I am not sure how to make it lower in calories. I totally understand what you are saying because that was a thought for me too. What I finally decided is that it is much better for me to have a fresh squeezed orange juice with calories in it then a Diet Coke with no calories. 😛 Does that make sense?

  3. meghan says

    I completely understand and agree..the amount of crazy ingredients in things is scary. We are about 75% organic market has been a huge blessing with helping with that( I live in a tiny town in the middle of corn) so finding reasonably priced organic food is challenging.

  4. tina says

    Now that I make my own whipped cream, it’s hard to eat cool whip. Too sweet and tastes funny.

  5. Suki says

    Been making whipped cream ever since I learned about the dangers of partially hydrogenated oils. Yet, it is an uphill battle because its in everything even some organic products. I also learned that low-fat and sugar free stuff eventually converts to sugar in your body. Netflix has a documentary called, Change. Watch it.

  6. Jessica says

    Totally off the subject of whipped cream, but you mentioned it in your post so I want to ask. What do you look for when buying mangoes? I just bought some. I cut into one last night and it was disgusting. I know I like them because I’ve had them at other places. And since I’m asking about produce, here’s another question. How do you think your monthly guide to produce applies to those of us in other regions of the country? I was super-excited to see artichokes and asparagus on the February list. I kept watching my ads and looking at the grocery store, but never got lucky. The artichokes never hit below $3 each and they were tiny and not something I’d buy. We used to live on the west coast, where they were huge and delicious and worth a couple bucks!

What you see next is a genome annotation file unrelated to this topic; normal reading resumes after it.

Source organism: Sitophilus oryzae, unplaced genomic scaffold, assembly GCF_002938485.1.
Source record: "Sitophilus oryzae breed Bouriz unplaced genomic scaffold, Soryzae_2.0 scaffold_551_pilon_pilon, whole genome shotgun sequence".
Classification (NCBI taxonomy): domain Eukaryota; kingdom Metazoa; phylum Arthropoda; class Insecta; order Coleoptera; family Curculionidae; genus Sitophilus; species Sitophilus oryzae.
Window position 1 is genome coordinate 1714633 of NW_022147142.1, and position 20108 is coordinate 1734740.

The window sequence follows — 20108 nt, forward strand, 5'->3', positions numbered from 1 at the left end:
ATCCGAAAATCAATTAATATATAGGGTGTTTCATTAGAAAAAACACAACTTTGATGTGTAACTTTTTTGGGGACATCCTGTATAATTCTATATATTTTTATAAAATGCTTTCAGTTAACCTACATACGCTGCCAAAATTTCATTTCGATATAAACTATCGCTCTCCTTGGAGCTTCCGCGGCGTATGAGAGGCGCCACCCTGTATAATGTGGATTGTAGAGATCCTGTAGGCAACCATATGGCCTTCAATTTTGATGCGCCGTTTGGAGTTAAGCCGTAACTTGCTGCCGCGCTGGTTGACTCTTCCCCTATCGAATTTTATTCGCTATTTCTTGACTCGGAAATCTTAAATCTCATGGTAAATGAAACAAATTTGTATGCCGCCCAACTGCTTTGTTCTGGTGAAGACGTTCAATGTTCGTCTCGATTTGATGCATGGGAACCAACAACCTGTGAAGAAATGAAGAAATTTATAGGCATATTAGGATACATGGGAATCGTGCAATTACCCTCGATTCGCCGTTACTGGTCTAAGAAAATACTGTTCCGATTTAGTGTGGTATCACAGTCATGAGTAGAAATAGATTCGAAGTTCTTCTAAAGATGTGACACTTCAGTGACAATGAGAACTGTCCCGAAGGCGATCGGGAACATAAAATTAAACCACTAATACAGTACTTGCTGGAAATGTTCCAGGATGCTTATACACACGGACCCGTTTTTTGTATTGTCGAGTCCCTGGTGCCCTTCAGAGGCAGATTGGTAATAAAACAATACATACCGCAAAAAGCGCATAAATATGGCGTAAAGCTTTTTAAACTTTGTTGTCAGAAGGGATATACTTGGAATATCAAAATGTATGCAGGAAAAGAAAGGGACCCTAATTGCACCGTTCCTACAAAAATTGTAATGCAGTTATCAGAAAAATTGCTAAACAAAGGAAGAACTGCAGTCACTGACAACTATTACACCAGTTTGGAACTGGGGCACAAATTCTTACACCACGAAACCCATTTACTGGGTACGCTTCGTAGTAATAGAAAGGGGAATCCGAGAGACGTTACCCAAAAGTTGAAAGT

7. Charlene says


    There isn’t really any blanket guide that will guarantee what every person can get as far as fresh stuff :(. The weather, store availability and even transportation will all factor in. For example in California, we don’t really see Vidalia onions. We usually get the Walla Walla onions which have a different flavor but Washington is much closer then Georgia for transporting products.

    When I used to live in Seattle I wouldn’t see anywhere near as much fresh fruit as I do now that I am in a warmer climate.

    Sometimes in California we get better prices on Texas Grapefruit then people in Texas which is so strange. I know the stores I shop at also influence the produce that I see. For example, Sprouts has little tiny organic apples but I can literally go next door to Costco and get big lovely organic apples.

    So there are tons of things that go into it. I can only tell you what is in season and then other issues out of anyone’s control- weather, storms, transport etc.. etc… will all factor in.

  8. Barbara A says

    Thank you. I love reading your recipes. We don’t have whipped cream that often but will usually make it fresh when we do. Yes, you can taste the difference and it is relatively easy. The scones look delicious. Did you make them?

  9. Charlene says


    I try not to bake much these days because I tend to have no off button when it comes to fresh baked stuff :P. I have never been great at making scones either- those are the Blueberry Immaculate Baking Company scones that you just pop in the oven from a can :). But I do love baking and it is very rare that I buy something. Things always taste better homemade.

  10. Kim Garroutte says